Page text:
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ARS Home » Midwest Area » St. Paul, Minnesota » Soil and Water Management Research » Research » Publications at this Location » Publication #303163

Research Project: INCREASING SUSTAINABILITY AND MITIGATING GREENHOUSE GAS EMISSIONS OF FOOD AND BIOFUEL PRODUCTION SYSTEMS OF THE UPPER MIDWEST U.S.

Location: Soil and Water Management Research

Title: Anhydrous ammonia injection depth does not affect N2O emissions in a silt loam over two growing seasons

Author
item MAHARJAN, BIJESH - University Of Minnesota
item Venterea, Rodney - Rod

Submitted to: Journal of Environmental Quality
Publication Type: Peer Reviewed Journal
Publication Acceptance Date: 7/14/2014
Publication Date: 9/15/2014
Publication URL: http://handle.nal.usda.gov/10113/59591
Citation: Maharjan, B., Venterea, R.T. 2014. Anhydrous ammonia injection depth does not affect N2O emissions in a silt loam over two growing seasons. Journal of Environmental Quality. 43(5):1527-1535.

Interpretive Summary: Anhydrous ammonia (AA) is a major source of nitrogen (N) fertilizer in North America and can promote greater emissions of the greenhouse gas nitrous oxide (N2O) than other N fertilizers. Equipment for applying AA at shallower depths has become commercially available, but the effects of shallow versus deep AA application on N2O emissions have been looked at in only two studies having contrasting soil characteristics and also contrasting results. Reduced tillage has been promoted for its benefits, but its effects on N2O emissions have varied widely. We conducted a two-yr field study to compare effects of AA placement depth and contrasting tillage practices on soil N2O emissions in a silt loam soil in Minnesota. In contrast to two previous studies, N2O emissions were not affected by AA placement depth. Usinng the current and previous results, we found a strong correlation (r2=0.989) between soil clay content and AA placement depth effects on N2O such that increasing clay content corresponding to increased N2O with deeper placement. Tillage affected N2O emissions only in the drier of two seasons in which N2O emissions under no-till (NT) exceeded those under conventional tillage (CT) by 55%. Soil moisture content was enhanced to a greater extent under NT in the drier season. These results highlight how management practices interact with soil and climate factors in regulating N2O emissions, and point out that strategies for N2O mitigation need to be evaluated with regard to site-specific factors and their effectiveness has the potential for significant inter-annual variation. These results will be of interest to producers, scientists, non-profit organizations, and government agencies interested in developing effective strategies for reducing the carbon footprint of agricultural production systems.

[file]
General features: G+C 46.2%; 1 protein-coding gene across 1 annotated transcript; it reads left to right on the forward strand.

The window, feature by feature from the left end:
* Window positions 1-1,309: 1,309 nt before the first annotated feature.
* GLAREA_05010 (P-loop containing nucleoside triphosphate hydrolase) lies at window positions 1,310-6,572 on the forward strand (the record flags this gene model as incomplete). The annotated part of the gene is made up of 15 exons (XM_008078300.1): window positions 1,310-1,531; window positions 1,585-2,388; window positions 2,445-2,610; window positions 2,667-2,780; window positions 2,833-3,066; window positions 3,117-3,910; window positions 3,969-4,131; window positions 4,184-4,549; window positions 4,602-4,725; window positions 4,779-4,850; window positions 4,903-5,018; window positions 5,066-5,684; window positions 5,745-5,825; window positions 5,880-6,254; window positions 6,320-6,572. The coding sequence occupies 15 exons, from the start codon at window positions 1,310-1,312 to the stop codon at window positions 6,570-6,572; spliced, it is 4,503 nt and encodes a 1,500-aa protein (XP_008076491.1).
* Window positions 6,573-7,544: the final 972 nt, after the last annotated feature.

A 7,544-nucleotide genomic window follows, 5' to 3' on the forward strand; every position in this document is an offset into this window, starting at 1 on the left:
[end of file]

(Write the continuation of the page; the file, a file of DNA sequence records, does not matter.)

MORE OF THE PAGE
Technical Abstract: Anhydrous ammonia (AA) is a major fertilizer source in North America and can promote greater emissions of nitrous oxide (N2O) compared to other N fertilizer sources. Equipment for applying AA at shallower depths has become commercially available, but impacts of shallow versus deep AA application on N2O emissions are not well characterized across different soil types. Reduced tillage has been promoted for its benefits but its effects on N2O emissions have varied widely. We conducted a two-yr field study to compare effects of AA placement depth and contrasting tillage practices on soil N2O emissions and crop (Zea mays L.) performance in a silt loam soil in Minnesota. In contrast to two previous studies, N2O emissions were not affected by AA placement depth. Analysis of current and previous results showed a strong correlation (r2=0.989) between soil clay content and AA placement depth effects on N2O, with increasing clay content corresponding to increased N2O with deeper placement. Tillage affected N2O emissions only in the drier of two seasons in which N2O emissions under no-till (NT) exceeded those under conventional tillage (CT) by 55%. Soil moisture content was enhanced to a greater extent under NT in the drier season. These results highlight how management practices interact with soil and climate factors in regulating N2O emissions, and point out that strategies for N2O mitigation need to be evaluated with regard to site-specific factors and their effectiveness has the potential for significant inter-annual variation.